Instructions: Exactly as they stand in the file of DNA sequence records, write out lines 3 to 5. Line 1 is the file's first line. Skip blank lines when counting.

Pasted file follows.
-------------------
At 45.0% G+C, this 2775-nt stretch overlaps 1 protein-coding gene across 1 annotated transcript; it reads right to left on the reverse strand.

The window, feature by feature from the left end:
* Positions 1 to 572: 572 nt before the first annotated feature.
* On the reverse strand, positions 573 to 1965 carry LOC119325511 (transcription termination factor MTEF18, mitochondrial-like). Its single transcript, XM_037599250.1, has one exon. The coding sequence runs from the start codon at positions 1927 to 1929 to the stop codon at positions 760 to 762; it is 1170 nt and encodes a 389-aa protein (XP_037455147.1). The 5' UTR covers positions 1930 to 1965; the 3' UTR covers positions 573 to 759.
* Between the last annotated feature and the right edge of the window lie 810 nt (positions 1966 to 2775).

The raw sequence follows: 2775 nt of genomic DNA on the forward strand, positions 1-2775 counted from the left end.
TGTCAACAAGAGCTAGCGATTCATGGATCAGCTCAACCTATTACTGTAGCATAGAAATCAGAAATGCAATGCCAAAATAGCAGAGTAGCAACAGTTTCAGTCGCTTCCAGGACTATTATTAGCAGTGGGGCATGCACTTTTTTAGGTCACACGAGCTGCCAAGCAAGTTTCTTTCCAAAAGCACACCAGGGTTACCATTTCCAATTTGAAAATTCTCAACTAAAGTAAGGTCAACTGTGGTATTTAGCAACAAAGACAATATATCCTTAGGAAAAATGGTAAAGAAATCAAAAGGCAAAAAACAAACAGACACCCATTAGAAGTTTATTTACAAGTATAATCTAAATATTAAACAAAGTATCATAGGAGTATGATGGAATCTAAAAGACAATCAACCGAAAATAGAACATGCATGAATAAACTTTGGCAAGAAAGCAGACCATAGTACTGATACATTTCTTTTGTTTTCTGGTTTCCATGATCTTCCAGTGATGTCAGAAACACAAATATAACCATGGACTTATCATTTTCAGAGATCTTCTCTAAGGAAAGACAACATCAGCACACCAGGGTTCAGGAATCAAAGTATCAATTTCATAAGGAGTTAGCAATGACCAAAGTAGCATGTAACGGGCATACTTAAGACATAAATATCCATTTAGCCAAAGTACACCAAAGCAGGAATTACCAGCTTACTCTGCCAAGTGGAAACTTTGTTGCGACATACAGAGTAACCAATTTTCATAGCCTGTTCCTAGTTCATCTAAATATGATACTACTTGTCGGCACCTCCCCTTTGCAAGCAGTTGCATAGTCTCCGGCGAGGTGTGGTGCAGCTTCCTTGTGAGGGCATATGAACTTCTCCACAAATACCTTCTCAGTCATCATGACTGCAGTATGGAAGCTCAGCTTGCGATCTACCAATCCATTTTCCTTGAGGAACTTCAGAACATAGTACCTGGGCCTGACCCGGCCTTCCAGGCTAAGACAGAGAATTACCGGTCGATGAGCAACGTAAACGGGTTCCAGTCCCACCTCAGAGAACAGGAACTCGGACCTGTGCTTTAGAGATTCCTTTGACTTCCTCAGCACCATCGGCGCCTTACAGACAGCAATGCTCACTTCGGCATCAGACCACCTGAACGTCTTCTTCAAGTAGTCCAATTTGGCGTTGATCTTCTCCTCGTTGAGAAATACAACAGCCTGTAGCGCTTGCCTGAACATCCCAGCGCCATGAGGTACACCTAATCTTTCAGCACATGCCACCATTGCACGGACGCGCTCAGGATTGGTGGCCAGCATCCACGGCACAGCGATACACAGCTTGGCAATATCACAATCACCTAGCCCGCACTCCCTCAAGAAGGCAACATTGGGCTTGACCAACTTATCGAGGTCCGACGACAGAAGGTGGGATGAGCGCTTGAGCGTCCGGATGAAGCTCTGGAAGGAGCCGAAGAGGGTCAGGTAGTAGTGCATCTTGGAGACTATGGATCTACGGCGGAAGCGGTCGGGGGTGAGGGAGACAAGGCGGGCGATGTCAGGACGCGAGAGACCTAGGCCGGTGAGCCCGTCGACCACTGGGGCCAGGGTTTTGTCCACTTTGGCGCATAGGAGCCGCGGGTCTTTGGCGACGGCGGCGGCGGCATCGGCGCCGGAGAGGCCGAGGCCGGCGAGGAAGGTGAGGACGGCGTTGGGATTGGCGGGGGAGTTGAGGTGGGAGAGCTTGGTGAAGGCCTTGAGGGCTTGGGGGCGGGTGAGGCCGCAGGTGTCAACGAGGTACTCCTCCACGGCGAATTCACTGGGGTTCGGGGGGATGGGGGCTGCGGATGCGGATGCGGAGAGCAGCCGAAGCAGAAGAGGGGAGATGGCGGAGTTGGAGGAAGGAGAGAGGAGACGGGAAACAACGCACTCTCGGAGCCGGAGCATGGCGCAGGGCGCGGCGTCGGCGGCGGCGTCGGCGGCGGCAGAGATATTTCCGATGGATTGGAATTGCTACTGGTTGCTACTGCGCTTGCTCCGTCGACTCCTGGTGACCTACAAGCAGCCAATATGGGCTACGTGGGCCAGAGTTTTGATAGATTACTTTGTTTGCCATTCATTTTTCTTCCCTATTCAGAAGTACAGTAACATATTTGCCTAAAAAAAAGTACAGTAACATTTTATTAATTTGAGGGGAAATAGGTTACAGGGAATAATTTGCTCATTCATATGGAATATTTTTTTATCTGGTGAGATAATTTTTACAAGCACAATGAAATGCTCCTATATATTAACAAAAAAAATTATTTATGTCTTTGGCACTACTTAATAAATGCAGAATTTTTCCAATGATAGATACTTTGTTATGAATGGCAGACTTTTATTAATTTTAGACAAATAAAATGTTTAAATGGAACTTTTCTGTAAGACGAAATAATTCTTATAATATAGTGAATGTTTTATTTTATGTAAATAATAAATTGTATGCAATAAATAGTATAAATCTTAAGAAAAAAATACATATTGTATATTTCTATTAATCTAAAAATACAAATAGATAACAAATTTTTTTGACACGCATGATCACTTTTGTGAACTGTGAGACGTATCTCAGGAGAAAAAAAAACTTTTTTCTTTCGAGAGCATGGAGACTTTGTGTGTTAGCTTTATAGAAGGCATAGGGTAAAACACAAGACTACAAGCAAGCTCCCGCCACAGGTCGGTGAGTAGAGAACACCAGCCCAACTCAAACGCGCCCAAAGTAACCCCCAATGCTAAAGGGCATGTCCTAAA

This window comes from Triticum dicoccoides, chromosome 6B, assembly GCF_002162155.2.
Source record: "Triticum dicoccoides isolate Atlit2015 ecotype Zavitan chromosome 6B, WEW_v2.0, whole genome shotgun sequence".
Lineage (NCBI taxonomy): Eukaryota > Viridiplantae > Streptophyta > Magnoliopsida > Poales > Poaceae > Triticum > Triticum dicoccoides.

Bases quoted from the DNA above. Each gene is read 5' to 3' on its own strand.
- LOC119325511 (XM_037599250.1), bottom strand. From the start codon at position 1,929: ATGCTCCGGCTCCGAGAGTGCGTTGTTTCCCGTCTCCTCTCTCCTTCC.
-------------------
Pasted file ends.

* Positions 1 to 572: 572 nt before the first annotated feature.
* On the reverse strand, positions 573 to 1965 carry LOC119325511 (transcription termination factor MTEF18, mitochondrial-like). Its single transcript, XM_037599250.1, has one exon. The coding sequence runs from the start codon at positions 1927 to 1929 to the stop codon at positions 760 to 762; it is 1170 nt and encodes a 389-aa protein (XP_037455147.1). The 5' UTR covers positions 1930 to 1965; the 3' UTR covers positions 573 to 759.
* Between the last annotated feature and the right edge of the window lie 810 nt (positions 1966 to 2775).